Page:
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Re: Should Relative URL in format 'http:g/' validate

From: Terje Bless <link@tss.no>
Date: Sat, 28 Oct 2000 01:40:51 +0200
To: W3C Validator <www-validator@w3.org>
cc: Bjoern Hoehrmann <derhoermi@gmx.net>
Message-ID: <20001028014414-r01010600-84d6f26b@10.0.0.2>
[ Aaaargh! I *hate* Supercite[0] and it's ilk! Can't y'all just quote ]
[ in the accepted standard way for Internet email. *Must* you try to  ]
[ get clever? :-)                                                     ]

On 25.10.00 at 23:07, Bjoern Hoehrmann <derhoermi@gmx.net> wrote:

>"Terje Bless" <link@tss.no> wrote:
>
>>On 25.10.00 at 20:47, Bjoern Hoehrmann <derhoermi@gmx.net> wrote:
>>
>>>URI syntax checking and link checking is far beyhond the scope of what a
>>>Validator should do.
>>
>>Not really. The attributes in question have a specific data type which is
>>defined to be a valid URI according RFC"whatever". Checking that does
>>conform to those rules is not out of scope for the validator. More to the
>>point though, it's not out of scope as an extra feature that can be
>>enabled with a switch on the invoking form.
>>
>>The same goes for checking links.
>
>Validation is nothing more or less than checking some document against its
>associated DTD. A Validator should only do this validation. Everything
>that goes beyhond Validation is not a task that the validator should
>perform. The value of any href attribute in HTML 4.01 is defined as CDATA,
>the validator should look whether the value conforms to the given SGML/XML
>rules or not. If a href attribute value is valid CDATA the validator must
>not complain about that. If we extend the functionality of the W3C
>validator it is no longer a Validator.

"Let he who is without sin in his heart throw the first stone."

Are /you/ ideologically pure? Are you now, or were you ever, a member of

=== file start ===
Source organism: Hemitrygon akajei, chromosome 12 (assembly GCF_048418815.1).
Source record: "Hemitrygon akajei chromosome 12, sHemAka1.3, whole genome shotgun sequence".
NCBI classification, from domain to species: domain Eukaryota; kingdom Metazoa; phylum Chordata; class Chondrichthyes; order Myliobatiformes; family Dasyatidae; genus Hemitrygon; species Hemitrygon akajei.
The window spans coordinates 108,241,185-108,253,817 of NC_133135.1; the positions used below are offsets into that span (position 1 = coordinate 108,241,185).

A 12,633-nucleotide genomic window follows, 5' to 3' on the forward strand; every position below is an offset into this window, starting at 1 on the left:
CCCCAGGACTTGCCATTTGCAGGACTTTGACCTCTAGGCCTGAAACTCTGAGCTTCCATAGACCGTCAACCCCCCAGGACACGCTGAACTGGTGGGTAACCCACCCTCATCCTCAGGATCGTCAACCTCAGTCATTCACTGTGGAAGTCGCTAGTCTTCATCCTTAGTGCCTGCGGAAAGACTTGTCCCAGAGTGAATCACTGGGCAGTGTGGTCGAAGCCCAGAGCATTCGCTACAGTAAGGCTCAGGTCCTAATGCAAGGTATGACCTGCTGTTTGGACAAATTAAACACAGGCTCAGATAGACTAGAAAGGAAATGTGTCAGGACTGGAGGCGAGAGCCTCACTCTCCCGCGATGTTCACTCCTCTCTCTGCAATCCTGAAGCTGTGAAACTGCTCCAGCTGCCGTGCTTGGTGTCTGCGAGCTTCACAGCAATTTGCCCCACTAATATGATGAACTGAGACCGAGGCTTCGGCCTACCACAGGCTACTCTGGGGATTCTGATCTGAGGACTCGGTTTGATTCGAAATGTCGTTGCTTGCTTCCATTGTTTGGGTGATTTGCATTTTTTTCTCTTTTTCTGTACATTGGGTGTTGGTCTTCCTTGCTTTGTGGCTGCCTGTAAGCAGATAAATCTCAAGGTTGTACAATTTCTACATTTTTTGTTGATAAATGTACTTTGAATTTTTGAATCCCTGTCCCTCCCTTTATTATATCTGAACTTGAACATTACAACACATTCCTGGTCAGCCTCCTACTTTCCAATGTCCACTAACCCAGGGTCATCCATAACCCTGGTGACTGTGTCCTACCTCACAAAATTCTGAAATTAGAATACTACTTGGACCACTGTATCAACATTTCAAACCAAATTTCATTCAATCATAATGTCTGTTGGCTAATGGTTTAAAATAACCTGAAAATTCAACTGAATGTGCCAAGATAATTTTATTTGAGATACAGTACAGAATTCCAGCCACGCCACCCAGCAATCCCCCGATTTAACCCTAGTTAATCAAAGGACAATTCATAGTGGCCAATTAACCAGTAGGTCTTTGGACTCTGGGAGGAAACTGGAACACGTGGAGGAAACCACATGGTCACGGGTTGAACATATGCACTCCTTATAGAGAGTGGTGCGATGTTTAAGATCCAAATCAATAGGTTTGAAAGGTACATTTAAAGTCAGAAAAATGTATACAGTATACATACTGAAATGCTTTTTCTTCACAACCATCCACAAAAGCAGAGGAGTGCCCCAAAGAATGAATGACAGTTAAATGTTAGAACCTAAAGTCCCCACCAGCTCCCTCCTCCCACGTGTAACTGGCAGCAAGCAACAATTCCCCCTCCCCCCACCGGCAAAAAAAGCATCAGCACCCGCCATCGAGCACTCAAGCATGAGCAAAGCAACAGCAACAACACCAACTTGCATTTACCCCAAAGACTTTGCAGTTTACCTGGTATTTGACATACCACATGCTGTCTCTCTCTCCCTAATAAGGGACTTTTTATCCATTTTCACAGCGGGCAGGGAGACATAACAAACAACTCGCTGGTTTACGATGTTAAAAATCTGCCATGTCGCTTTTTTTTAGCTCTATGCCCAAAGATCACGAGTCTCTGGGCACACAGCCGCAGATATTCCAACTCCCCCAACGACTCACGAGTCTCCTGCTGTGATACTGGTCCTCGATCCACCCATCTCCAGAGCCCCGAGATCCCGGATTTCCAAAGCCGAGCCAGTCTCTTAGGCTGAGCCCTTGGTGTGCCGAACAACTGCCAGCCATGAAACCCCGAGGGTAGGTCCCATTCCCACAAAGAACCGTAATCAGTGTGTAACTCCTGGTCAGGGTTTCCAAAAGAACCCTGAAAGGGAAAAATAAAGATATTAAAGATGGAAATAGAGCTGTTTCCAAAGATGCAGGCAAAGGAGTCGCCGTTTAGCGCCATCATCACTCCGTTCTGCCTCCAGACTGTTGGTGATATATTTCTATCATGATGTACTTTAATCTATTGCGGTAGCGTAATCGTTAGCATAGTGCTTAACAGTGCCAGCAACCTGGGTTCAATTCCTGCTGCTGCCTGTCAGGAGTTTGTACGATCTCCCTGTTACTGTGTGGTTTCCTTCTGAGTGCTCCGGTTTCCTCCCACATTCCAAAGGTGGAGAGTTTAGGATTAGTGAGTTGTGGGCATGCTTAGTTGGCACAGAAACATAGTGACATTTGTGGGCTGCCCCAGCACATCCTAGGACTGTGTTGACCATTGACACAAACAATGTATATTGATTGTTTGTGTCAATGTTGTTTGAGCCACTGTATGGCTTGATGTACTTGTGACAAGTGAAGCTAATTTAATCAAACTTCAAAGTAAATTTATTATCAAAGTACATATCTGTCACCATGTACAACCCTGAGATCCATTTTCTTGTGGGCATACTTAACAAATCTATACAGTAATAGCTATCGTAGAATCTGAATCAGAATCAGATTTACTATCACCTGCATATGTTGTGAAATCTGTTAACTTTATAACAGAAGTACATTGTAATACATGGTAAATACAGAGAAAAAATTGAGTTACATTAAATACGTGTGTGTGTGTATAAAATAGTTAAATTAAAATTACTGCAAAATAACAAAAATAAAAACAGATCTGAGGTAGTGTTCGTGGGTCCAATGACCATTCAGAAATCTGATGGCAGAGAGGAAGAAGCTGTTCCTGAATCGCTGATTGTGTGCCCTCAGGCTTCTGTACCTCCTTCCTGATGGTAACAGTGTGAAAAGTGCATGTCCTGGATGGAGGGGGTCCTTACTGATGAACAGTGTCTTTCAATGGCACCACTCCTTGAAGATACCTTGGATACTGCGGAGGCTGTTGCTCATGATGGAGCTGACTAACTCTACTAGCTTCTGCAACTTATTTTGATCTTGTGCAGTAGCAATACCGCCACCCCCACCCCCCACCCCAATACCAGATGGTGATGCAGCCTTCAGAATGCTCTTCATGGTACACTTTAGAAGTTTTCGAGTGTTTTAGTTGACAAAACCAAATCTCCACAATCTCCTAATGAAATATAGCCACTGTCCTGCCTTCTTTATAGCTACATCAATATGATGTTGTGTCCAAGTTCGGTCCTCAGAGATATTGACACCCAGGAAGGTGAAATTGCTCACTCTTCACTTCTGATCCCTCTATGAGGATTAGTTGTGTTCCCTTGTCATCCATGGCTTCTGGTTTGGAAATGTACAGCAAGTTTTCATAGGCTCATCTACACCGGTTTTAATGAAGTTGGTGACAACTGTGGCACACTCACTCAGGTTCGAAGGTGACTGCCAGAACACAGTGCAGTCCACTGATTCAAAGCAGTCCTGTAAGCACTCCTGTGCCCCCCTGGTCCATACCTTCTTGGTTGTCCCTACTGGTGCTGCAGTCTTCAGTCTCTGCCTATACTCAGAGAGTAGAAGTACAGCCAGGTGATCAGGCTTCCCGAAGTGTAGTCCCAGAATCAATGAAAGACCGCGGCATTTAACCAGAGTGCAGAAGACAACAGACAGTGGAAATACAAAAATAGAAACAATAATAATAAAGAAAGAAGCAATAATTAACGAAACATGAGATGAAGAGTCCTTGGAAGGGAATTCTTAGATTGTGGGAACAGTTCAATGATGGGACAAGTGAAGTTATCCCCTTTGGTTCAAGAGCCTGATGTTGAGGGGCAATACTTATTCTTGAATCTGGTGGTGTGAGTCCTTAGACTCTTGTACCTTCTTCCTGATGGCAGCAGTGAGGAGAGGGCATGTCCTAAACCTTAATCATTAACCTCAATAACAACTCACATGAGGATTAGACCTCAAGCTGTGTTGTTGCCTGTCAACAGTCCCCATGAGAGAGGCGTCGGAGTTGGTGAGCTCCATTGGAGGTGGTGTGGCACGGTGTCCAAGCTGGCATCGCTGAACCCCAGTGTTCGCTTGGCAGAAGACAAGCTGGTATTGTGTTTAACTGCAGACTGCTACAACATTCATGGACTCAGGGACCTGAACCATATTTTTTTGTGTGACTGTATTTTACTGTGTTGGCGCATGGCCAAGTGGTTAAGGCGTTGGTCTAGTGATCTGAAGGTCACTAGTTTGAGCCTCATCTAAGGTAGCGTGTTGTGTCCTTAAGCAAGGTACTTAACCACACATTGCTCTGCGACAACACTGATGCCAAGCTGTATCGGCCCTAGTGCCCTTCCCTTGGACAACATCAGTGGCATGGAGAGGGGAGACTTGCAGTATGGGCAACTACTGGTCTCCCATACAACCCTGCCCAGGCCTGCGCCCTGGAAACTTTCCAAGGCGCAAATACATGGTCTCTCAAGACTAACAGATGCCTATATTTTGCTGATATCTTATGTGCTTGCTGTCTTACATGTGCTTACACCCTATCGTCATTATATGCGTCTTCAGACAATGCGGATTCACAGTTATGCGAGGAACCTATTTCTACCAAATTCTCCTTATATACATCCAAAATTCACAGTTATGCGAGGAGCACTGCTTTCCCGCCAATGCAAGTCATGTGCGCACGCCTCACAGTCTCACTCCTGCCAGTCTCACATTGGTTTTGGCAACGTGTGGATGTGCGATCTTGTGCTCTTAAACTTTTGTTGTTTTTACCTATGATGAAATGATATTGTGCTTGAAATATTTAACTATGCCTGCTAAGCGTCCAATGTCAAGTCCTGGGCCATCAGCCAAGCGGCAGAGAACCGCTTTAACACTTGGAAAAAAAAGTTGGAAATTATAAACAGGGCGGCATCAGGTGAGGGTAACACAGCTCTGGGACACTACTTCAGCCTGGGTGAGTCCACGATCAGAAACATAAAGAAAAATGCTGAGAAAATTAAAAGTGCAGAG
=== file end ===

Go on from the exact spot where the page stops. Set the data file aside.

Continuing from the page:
the Communist Party? Sorry I got carried away... :-)


The question of what is and isn't a "Validator" is really a matter of how
"ideologically pure" you are. In the strictest sense, yes, an "SGML
Validator" should check against the DTD and _nothing_ else. It shouldn't,
for instance, generate an outline of a document based on the Hn tags. It
shouldn't display a Parse Tree. It shouldn't report metadata pertaining to
HTTP. Or W3C Common Names for a particular DTD. In fact, it should be
_exactly_ what nsgmls is and nothing more.

However, as a matter of expediency and practicality, it's convenient and
useful to provide some extra services on top of strict SGML Validation.

Now /I/ believe that checking URI syntax and reachability falls within the
acceptable limit of what extra cruft you can bolt on to an SGML Validator
without diluting it's value. What we would be doing is checking that the
attribute value conforms to the rules set forth in the prose of the
reccomendation and that the URI is reachable. Since we plan to add
recursive checking anyway, this is a natural extension; we'd be doing the
work in any case so it's only natural to expose the information to the user
as well.


>I suggest reading Alan Flavell's
>http://ppewww.ph.gla.ac.uk/~flavell/www/validate.html

Alan is a very knowledgeable and eloquent person, but he does not have the
One True interpretation of all things WWW! While I usually tend to take his
opinion as canon, I must respectfully beg to disagree about the
interpretation on this one.


>A checker that performs further checking of (X)HTML is very useful, but a
>checker is no validator.

Non Sequitur! While a checker is not necessarily a validator, it can be,
and often is, a superset of a validator. The issue isn't whether or not it
provides extra services beyond pure validation, but rather whether it does
true validation at all.

Neither the W3C nor the WDG -- or even SP for that matter! -- are "true"
strict SGML Validators.


>To implement these features into the W3C Validator is not that easy.
>Currently it wraps the output of nsgmls into a HTML document. A checker
>needs another parser than nsgmls.

:-)

I'm still waiting for the documentation patches you promised me Björn...

Leave implementing it up to me and then you can have all the pleasure of
documenting it as the vile, evil, non-conformant, "Death of the .net
predicted. .mp3 at 11", mis-feature that it is. :-)


>I don't really believe that it is that worthly to create such a service.
>XHTML in combination with XML Schema could do a better job.

YM "XLink", surely?


Oh, and I keep hearing how wonderful everything is going to be when Schemas
arrive and how horrible DTDs are, but I've yet to see one comprehensible
argument for _why_ DTDs are so evil or _how_ XML Schema will bring about
the Second Coming. Explanations _gratefully_ accepted!








[0] - The spellchecker wanted to replace "Supercite" with "Supersex".
      What /are/ you smoking over there at BBSW? :-)


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Received on Friday, 27 October 2000 19:44:24 GMT

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